When the show comes to the Opera House at last, Faby catches the eye of charming hoofer Slim White, who sets a course for her life that she never could have imagined.

A recent review for the book

Richard W. Wise 5.0 out of 5 stars A Simple but evocative tale.  Reviewed in the United States on September 12, 2020

Telling Sonny, is an evocative and atmospheric tale featuring, Faby, a young, small town, girl from a conservative Catholic family just entering womanhood. The story’s beginning is not so unusual. Faby, allows herself to be seduced by a charismatic stranger who, surprisingly, “does the right thing” returns and marries her when she finds herself pregnant. But, as is often the case, doing the right thing, ends up being dead wrong.

We then follow the newlyweds on a series of mild adventures, as the increasingly pregnant Faby, moves from town to town, playdate to playdate with her new husband, America’s favorite hoofer, on the vaudeville circuit.

The author does an excellent job of describing the atmosphere of the small-town America of the 1920s. After a bit of a bumpy start, her prose stretches out and hits its stride in chapter two as the girl summarizes her situation: “Faby found herself confounded by their theme of commencement. It had been a year since her high school graduation and nothing had commenced for her, as far as she could tell.”

There are some wonderfully evocative passages: “They both laughed softly, the laughter hovering briefly between the two beds before drifting out the open windows.” And this pointed description of Faby’s first meeting with her new mother-in-law: “As Louis drove them back to the house in silence, his mother in the front seat beside him, Faby couldn’t recall ever having seen the back of someone’s head look so smug.”

If you are looking for a major theme and high adventure, Telling Sonny is not for you. However, if you can be satisfied with a intriguing tale of quotidian truth about real people, people, perhaps like your own grandparents, I’d highly recommend Telling Sonny.

Read the reviews and buyAmazon US – and : Amazon UK – follow Elizabeth: Goodreads – Website/blog: Liz Gauffreau – Family History: Liz Gauffreau – Facebook: Liz Gauffreau – Twitter: @lgauffreau

The next author with a review for her latest release is Teagan Riordain Geneviene for Hullaba Lulu: a Dieselpunk Adventure

About the book

Hullaba Lulu, a Dieselpunk Adventure is a wild and wooly 1920s fantasy story. Lulu, the heroine is inspired by the song, “Don’t Bring Lulu,” from 1925 ― so are her pals, Pearl and Rose. My Lulu loves to dance, and freely indulges in giggle water. She snores and burps and says whatever she wants. Lulu is a snarky but good-hearted flapper. The song’s inspiration stops there, but the story is just beginning.Travel with Lulu and her friends on a magical, dieselpunk train that belongs to the smolderingly handsome and enigmatic man known only as Valentino. They get into all sorts of trouble, usually due to Lulu’s clumsiness. It’s an intense ride through a number of pos-i-lutely creepy settings, including “sideways” versions of Atlantic City and the Cotton Club. At every stop and in between, Lulu ends up creating chaos. There’s no telling where they’ll end up. No, Lulu! Don’t touch that!Lulu’s the kind of smarty, breaks up every party,Hullabaloo loo, don’t bring Lulu,I’ll bring her myself!;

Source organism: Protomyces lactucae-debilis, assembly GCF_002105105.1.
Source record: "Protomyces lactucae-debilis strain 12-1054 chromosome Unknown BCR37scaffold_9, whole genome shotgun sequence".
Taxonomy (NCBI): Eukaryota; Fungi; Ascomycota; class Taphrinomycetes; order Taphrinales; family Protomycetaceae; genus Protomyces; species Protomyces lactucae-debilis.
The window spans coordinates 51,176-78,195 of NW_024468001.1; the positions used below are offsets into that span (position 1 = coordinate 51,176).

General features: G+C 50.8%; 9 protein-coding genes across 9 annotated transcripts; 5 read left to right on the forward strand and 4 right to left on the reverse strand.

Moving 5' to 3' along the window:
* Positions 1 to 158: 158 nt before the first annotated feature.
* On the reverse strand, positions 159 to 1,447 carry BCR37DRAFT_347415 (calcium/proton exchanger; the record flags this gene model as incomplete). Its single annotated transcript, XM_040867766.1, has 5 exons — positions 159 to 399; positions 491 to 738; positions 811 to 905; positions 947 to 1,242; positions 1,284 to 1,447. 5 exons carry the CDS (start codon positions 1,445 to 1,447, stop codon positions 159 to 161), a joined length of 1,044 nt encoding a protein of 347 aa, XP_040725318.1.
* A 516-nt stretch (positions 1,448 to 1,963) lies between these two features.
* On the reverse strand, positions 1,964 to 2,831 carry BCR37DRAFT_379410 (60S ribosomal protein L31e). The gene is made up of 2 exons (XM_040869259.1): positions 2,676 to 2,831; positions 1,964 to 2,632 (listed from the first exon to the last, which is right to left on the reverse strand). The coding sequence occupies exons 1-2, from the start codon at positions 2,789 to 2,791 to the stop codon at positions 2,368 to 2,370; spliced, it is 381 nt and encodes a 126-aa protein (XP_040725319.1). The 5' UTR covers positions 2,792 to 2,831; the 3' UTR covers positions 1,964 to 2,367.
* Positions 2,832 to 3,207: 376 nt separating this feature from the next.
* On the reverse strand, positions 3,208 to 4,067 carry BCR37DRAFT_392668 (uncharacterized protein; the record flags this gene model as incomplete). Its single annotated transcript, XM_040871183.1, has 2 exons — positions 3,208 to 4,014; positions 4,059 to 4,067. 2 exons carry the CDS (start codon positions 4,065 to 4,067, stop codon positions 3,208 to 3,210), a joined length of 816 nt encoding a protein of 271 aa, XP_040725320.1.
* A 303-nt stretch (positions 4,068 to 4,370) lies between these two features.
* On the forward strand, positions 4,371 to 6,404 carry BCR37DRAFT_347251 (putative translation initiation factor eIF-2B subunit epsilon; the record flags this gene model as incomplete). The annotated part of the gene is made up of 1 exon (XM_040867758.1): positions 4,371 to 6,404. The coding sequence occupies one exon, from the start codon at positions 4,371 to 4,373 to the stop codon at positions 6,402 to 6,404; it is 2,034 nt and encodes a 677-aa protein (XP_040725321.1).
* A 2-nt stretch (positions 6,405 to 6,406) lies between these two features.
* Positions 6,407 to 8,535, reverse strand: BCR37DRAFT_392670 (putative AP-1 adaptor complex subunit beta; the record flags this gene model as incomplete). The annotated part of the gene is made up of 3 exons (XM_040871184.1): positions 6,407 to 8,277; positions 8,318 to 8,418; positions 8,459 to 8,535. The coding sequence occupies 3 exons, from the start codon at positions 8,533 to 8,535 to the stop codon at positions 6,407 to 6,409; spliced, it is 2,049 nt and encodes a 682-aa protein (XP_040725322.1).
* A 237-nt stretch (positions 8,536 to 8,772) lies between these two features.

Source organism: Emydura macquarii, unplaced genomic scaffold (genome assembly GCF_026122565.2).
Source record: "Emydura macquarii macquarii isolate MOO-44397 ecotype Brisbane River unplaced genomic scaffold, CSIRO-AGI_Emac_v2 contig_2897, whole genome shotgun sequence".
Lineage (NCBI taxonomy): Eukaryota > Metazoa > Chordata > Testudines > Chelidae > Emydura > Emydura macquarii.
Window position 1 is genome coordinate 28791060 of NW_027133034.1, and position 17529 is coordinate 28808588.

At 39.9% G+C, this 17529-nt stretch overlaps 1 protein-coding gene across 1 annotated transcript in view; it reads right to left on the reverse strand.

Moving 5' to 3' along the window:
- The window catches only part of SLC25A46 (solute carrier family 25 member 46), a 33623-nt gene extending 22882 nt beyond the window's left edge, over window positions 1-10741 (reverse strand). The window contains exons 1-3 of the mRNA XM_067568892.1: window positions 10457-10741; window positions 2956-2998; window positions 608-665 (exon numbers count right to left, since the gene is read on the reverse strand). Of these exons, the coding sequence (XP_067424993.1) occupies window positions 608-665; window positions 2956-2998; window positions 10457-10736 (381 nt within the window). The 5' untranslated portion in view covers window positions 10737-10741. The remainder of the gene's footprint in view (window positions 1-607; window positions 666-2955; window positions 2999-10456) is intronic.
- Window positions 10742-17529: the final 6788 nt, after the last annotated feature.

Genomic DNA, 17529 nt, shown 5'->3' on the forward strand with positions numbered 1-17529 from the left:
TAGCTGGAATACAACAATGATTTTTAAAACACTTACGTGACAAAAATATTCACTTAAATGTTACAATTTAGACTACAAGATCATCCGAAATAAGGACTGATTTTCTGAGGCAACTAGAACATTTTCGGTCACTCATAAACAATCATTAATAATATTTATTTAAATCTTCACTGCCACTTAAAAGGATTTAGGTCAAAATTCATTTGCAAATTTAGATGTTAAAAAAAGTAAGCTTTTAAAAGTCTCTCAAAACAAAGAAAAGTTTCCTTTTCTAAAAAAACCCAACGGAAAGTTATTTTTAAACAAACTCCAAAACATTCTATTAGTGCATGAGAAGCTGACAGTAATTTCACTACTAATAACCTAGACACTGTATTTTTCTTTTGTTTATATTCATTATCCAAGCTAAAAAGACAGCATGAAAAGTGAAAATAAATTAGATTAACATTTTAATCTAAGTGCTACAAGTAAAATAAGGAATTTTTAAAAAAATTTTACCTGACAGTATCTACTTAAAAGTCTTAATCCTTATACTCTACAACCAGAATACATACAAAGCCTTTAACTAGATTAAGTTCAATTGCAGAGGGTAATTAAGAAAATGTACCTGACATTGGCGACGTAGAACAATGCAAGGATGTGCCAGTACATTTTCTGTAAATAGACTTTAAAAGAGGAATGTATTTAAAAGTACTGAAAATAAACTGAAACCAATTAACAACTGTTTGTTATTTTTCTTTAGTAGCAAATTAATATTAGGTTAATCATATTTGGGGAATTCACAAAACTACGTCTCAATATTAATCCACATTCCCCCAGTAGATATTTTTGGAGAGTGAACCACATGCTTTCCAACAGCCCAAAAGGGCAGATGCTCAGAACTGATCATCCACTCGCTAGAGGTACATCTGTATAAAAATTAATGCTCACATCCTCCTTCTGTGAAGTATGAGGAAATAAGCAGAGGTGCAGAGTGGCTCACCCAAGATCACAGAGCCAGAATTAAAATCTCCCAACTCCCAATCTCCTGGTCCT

One of the recent reviews for the book

Robbie Cheadle 5.0 out of 5 stars A fabulous and worthwhile read  Reviewed in the United States on October 2, 2020

Hullaba Lulu is a fun and imaginative story set during the prohibition in the USA. Lulu has been raised by her grandfather who runs a speakeasy from an abandoned underground railway station. The story starts with a train appearing at the station on the speakeasy side of a rockfall. The train is owned by the mysterious Valentino and his angelbot assistants which are nothing like Lulu and her two best friends, Rose and Pearl, have ever seen before.

Before long, Lulu, Rose, Pearl and Grandfather are aboard the train and on the adventure of their lives. They travel sideways in time and visit Atlantic City, the Cotton Club in New York City and various other amazing and interesting places all seen through the skewed lens of sideways travel which results in these places being almost the same as in ordinary life, but not quite.

The author has managed to weave all sorts of fascinating titbits of information about flappers and life in the 1920’s into the tale as well as songs from that time, famous people and all every other interesting and trademark USA items you can think of like Ouija boards, automobiles, tarot cards and fortune tellers. The way they come into the story is so natural that it just seems quite right that they should be there.

There is strong characterisation in this short book and the author has a talent for creating strong female characters who are excellent role models for girls and women. I am always delighted that her women characters have healthy appetites, speak their minds and generally do not adopt the coquettish and ‘fake’ behaviour so common to women, even today.

Despite this book being reasonably short, it manages to delve into certain social problems that still exist such as the superiority of the wealthy and their habit of looking down on people who have to earn a living or whose lives are not as cut and dried with regards to relationships and lifestyles as their own.